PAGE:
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Topics in January

Dec 15, 2009

Of Monsters and Myths

While dealing with the topic of blood, visiting scholar Bettina Bildhauer began to do research on vampires and monsters.

Visiting Scholar Bettina Bildhauer Researches Depictions of the Middle Ages in Films

Bettina Bildhauer doesn’t look like someone who deals with monsters and blood all day long. She is wearing a turquoise-colored cardigan and light blue scarf with white dots, and her brown eyes have a friendly sparkle. She isn’t bothered in the least by watching horror movies or seeing blood, and she finds monsters exciting. As a child, though, Bildhauer played with Barbie dolls, not horror figures. It wasn’t until she began her university studies that she discovered her fondness for these topics, when she first encountered medieval texts and legends.

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Not a Foreign Language: How Apes Communicate with Each Other

Appearances can be deceptive: Apes are not cuddly animals. Katja Liebal is shown carrying an ape into the enclosure.

Katja Liebal Is a Newly Appointed Junior Professor at the Institute of Psychology at Freie Universität Berlin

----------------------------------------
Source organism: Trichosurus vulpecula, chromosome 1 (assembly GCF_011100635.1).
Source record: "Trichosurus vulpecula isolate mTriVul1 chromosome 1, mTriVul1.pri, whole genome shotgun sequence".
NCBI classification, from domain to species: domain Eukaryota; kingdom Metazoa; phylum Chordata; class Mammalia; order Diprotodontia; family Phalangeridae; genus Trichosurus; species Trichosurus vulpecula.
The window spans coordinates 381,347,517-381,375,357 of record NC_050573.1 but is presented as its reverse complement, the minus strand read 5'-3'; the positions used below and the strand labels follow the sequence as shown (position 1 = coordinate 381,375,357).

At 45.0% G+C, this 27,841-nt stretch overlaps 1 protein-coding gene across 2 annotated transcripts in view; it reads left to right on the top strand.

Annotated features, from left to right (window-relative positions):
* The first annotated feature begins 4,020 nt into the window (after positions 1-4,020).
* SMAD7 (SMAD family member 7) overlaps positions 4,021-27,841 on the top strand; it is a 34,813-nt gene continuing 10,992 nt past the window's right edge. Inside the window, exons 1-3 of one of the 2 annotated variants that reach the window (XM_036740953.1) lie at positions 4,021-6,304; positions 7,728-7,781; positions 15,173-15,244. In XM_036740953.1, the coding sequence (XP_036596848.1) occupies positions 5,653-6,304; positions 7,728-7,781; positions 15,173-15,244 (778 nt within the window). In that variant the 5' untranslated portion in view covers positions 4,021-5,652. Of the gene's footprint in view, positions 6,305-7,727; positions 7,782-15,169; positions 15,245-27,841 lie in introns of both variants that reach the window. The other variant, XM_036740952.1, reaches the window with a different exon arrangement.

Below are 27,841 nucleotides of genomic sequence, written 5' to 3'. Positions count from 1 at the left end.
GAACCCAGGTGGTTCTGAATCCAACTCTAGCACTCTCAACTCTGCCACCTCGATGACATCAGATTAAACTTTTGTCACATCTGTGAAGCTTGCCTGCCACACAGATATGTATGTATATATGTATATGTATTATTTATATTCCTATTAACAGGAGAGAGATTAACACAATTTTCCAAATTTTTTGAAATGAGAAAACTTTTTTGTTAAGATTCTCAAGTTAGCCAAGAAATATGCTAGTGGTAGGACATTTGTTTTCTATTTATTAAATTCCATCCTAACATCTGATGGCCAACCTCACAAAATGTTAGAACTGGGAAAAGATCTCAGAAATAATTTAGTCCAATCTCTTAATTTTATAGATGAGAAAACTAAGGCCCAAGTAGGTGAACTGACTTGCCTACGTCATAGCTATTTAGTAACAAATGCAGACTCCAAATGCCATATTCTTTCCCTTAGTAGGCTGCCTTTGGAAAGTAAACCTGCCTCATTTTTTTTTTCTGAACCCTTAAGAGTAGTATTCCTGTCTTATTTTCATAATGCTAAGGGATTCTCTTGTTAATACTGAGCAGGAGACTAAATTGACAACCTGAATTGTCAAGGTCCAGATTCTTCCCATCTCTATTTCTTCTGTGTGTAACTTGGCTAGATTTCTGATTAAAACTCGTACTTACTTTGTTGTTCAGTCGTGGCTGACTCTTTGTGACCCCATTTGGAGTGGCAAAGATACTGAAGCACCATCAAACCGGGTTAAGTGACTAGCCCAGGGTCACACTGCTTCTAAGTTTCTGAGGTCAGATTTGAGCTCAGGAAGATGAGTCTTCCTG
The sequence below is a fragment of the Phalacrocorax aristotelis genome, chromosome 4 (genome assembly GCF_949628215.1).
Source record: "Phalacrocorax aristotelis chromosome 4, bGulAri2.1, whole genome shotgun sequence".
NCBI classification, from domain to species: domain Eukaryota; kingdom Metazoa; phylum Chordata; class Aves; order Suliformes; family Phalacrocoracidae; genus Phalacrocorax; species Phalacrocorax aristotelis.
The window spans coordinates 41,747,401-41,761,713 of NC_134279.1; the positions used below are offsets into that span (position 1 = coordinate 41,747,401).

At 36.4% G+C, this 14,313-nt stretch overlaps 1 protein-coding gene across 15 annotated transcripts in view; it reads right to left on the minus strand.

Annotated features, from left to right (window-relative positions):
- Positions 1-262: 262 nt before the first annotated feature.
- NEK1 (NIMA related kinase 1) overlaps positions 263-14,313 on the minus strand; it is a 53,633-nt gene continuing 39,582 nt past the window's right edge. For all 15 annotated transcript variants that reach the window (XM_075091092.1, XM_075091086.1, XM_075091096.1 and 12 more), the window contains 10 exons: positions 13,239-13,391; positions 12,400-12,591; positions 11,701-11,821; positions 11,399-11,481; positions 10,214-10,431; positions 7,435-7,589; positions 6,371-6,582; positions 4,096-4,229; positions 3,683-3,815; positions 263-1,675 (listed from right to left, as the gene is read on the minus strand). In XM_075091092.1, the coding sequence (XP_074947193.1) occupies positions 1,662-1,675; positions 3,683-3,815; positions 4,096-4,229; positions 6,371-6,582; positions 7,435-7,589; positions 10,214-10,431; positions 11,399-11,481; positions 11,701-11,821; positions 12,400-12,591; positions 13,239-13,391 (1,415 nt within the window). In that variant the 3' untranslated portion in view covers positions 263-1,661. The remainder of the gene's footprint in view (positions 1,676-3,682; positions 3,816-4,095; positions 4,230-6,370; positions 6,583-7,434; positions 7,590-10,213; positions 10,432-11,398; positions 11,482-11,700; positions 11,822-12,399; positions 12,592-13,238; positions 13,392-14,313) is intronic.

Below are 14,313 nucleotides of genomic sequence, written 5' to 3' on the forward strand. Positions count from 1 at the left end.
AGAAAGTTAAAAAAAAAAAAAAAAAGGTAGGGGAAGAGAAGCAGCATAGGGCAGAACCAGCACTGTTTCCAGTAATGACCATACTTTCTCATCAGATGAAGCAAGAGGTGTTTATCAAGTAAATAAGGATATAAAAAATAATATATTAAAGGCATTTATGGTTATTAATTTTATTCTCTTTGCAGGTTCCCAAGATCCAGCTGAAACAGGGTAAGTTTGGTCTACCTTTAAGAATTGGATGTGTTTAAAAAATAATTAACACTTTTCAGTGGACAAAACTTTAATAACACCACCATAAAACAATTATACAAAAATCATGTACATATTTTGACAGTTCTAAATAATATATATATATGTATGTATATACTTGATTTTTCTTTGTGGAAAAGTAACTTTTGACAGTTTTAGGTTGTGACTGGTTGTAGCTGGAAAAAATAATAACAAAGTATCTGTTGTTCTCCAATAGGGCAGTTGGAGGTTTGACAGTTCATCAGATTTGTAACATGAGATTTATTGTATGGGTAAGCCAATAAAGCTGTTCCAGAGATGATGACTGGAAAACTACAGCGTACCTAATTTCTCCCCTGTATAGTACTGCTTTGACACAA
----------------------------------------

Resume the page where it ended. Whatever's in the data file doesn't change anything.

What makes us human? Newly appointed junior professor Katja Liebal is examining this far-reaching question in her new workplace: The 33-year-old Liebal has been conducting research at the Institute of Psychology and the “Languages of Emotion” cluster of excellence at Freie Universität Berlin since the summer semester, observing how great apes make contact with each other and convey information using gestures. Her findings: The boundary between humans and apes is more fluid than previously thought.

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An Elevator into Space

Idyll in outer space: How people in the 1950s imagined a station on the moon

How Vision and Science Have Affected Each Other: Historian Alexander Geppert Traces an Arc from Jules Verne to the Present Day

How have European conceptions of the cosmos and extraterrestrial life changed in step with the progress of space exploration? Geppert, who is to receive aid monies amounting to about 1.1 million euros over the next five years from the German Research Foundation (Deutsche Forschungsgemeinschaft, or DFG) as part of an Emmy Noether research group, will be able to establish a field of historical academic research that has thus far existed only in modest outline form in Europe.

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